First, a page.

There is a Working together with your mental health team planning resource that you can use to help plan how your team will work together. You can look at this plan with someone you trust if you want. You can then work through it with your GP and mental health workers.
Share information with each other
You could ask your team to:
- share information about your health such as test results with each other. This means you do not have to keep giving this information to new mental health workers. Mental health workers will only share information if you or your guardian say it is OK. It is OK if you do not want them to share some information.
Your mental health workers can also help your disability workers to support your mental health. For example they can explain:
- how they can help you practise skills that you learn in therapy
- what activities could support your mental health.
Do assessments and manage your care together
People from your team may be able do an assessment together to understand your needs. An assessment is when a health or disability worker asks you questions about you and your health. They use this information to work out the best way to help you.
You can ask your workers if they could do an assessment together so you do not have to repeat the same information more than once.
Your team can also work together to manage your care. Your health and disability workers can discuss how you are going with your treatment and whether they need to make any changes.
Discuss your mental health care more often with you and each other
So everyone in your team is up to date on your mental health care, you could ask your mental health workers to do the following.
- Email updates or reports to your GP (your regular doctor) and other members of your team.
- Arrange regular meetings. This could be:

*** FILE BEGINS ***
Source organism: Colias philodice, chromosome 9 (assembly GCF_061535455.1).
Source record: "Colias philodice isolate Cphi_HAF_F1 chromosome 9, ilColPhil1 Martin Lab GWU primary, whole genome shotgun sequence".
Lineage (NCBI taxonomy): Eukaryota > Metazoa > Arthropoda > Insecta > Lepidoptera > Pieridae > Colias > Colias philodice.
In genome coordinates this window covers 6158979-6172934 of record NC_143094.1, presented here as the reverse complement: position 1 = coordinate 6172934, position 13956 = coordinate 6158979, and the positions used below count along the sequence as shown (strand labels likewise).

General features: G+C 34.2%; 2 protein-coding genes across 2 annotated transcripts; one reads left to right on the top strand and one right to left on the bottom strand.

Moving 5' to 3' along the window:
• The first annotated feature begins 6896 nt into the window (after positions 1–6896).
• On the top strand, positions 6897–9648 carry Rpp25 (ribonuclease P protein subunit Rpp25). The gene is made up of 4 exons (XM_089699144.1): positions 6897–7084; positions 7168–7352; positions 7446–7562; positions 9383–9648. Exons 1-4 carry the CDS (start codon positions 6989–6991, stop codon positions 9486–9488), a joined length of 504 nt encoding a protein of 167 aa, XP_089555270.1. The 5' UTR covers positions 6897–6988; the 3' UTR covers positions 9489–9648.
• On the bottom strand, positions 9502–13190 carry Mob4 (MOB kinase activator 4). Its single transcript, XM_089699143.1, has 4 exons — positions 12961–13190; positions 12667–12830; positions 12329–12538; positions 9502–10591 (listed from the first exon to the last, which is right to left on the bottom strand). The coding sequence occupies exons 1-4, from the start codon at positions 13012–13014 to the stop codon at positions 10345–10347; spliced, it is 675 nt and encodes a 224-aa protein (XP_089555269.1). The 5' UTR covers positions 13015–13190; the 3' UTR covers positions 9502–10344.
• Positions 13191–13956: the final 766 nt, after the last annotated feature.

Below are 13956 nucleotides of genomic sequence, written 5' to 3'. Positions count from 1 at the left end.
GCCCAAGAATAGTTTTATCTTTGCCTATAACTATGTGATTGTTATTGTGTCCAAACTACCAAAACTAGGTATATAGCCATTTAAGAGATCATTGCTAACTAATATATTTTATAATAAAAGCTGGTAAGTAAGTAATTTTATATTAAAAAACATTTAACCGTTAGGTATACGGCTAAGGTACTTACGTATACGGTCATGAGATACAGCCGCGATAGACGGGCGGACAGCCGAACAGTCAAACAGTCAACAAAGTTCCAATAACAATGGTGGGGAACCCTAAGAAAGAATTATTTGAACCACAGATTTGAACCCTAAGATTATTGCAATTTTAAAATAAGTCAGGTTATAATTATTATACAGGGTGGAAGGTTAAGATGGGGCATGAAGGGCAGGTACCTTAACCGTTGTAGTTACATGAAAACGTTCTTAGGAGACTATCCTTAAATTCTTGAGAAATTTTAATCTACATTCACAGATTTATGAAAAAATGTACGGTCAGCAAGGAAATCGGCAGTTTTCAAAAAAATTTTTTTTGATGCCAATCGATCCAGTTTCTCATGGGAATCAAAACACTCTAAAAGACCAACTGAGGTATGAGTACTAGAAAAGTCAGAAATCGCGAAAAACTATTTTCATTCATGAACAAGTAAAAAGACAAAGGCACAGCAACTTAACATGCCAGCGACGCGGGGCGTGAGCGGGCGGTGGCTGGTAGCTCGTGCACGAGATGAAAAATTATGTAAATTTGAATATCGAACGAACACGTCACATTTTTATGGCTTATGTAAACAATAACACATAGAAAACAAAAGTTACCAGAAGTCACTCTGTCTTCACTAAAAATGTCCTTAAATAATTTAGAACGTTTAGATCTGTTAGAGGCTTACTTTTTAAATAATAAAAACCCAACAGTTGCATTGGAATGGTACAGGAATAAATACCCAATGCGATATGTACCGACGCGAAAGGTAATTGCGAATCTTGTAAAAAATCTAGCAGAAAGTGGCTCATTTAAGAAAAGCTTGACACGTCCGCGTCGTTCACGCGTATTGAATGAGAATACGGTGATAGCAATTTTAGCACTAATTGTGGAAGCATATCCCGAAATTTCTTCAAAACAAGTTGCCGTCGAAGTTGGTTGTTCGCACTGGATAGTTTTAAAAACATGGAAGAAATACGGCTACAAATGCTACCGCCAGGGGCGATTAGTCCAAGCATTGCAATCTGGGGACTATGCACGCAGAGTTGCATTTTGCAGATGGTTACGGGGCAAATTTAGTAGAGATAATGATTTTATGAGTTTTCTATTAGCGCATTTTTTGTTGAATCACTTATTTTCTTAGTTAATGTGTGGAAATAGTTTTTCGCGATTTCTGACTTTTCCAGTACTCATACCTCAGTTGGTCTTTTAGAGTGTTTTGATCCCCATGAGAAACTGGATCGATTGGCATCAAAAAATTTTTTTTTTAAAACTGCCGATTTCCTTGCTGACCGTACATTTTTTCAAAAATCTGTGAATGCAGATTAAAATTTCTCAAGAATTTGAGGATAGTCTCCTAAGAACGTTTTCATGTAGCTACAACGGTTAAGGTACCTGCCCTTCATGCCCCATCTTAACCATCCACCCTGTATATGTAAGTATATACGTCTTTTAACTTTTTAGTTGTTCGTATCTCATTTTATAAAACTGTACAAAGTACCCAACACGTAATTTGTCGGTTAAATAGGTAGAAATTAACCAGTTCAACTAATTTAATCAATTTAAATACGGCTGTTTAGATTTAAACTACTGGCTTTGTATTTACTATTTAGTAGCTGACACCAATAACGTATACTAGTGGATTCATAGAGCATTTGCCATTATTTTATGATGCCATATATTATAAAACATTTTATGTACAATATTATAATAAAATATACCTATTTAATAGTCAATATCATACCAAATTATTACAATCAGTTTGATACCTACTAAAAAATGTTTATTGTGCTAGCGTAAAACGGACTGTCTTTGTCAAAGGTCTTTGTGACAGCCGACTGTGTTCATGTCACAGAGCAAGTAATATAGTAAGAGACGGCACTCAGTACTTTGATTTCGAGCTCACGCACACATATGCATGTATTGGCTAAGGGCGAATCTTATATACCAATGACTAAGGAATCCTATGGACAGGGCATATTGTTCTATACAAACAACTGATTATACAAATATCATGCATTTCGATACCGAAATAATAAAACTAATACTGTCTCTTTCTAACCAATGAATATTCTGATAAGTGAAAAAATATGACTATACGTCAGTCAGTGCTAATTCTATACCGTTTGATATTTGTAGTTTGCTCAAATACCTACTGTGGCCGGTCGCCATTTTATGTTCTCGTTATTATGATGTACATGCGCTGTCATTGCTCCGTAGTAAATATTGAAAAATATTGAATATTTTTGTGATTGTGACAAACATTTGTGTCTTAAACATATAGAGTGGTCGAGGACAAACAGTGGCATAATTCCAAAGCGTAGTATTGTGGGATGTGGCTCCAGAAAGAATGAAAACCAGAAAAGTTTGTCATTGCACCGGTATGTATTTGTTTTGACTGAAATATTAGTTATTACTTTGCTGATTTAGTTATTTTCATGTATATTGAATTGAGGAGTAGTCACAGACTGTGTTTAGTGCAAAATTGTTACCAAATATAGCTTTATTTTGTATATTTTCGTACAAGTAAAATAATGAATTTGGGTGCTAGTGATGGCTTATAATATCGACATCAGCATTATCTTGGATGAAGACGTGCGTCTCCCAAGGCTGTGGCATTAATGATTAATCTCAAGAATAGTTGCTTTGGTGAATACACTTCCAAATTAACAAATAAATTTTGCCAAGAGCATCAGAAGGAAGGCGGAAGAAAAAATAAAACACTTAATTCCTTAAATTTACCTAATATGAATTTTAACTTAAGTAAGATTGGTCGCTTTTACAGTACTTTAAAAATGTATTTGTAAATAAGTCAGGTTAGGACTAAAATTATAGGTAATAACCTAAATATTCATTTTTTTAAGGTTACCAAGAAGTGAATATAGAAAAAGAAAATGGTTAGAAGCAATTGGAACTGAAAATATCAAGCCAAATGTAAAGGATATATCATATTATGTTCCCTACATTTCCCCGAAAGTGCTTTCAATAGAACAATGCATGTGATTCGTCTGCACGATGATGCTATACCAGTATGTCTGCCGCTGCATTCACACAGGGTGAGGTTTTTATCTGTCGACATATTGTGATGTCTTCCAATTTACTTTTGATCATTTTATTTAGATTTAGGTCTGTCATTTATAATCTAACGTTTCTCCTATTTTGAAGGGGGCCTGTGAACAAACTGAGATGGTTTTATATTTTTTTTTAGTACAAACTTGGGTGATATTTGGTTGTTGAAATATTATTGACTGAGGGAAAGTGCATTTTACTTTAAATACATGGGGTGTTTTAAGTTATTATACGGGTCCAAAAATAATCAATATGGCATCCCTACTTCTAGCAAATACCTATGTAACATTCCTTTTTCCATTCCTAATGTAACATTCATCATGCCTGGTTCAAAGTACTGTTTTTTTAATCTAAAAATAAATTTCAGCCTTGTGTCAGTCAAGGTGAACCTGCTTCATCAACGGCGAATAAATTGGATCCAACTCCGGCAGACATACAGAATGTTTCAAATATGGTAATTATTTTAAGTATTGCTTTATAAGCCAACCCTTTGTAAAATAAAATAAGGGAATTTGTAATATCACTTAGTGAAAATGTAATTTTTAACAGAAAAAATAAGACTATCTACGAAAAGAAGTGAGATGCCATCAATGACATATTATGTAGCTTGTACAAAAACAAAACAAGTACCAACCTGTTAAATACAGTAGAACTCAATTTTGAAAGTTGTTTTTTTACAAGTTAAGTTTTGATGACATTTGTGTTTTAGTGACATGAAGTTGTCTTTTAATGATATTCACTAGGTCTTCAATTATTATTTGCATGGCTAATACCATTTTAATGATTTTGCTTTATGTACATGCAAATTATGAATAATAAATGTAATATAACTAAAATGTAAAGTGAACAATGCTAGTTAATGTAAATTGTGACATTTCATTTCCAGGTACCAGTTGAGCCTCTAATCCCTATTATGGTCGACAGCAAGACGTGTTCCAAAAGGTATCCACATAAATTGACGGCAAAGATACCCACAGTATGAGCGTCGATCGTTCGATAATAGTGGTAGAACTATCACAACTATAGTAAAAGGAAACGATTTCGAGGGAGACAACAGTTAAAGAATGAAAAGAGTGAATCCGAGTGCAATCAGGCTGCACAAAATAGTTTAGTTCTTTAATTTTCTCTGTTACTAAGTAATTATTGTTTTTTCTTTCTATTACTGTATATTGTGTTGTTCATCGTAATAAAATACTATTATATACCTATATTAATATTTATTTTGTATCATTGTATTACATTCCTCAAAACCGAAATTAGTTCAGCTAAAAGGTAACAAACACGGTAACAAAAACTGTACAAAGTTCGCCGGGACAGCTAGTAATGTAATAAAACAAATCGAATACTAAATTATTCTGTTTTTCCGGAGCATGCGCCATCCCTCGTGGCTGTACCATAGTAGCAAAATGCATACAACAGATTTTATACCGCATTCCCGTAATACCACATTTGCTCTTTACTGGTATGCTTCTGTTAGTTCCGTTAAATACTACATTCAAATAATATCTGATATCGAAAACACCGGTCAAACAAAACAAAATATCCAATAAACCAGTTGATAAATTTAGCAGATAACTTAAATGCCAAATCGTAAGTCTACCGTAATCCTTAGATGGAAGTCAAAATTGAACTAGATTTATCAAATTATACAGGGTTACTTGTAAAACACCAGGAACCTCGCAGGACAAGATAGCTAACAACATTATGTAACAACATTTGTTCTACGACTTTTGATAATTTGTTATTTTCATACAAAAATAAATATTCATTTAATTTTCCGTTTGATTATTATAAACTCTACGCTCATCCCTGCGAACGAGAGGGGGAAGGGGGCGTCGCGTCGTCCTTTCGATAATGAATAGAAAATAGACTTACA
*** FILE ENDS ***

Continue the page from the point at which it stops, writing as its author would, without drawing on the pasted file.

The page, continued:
- in person
- via teleconferencing. Teleconferencing allows you to see and communicate with people online. You can use programs like Zoom to teleconference. To communicate is how you understand and share your feelings or information.
- by phone.
Different members of your team may be involved in different meetings.
- During these meetings:
- you can say if you are happy with your care or would like to make changes
- your team can tell you and each other how they are supporting you
- your mental health care can be planned
- if something is not working, a new plan can be made.
- Your mental health workers could write down what happened at your appointment and email it to your team.
- You can ask your team about online tools or an app to keep in contact. Discuss with your team which apps can make sure your information is kept private.
If you have a National Disability Insurance Scheme (NDIS) plan, it is important to check if any extra meetings between mental health and disability workers will come out of your NDIS budget.
Have one care plan
Ask if your team could make a care plan together so all the information is clear and in one place.
If you cannot have one care plan you can ask your mental health and disability workers to look at each plan to make sure that they know how other people are supporting you.
Click on the Next page button to learn about how working together can help you in other ways.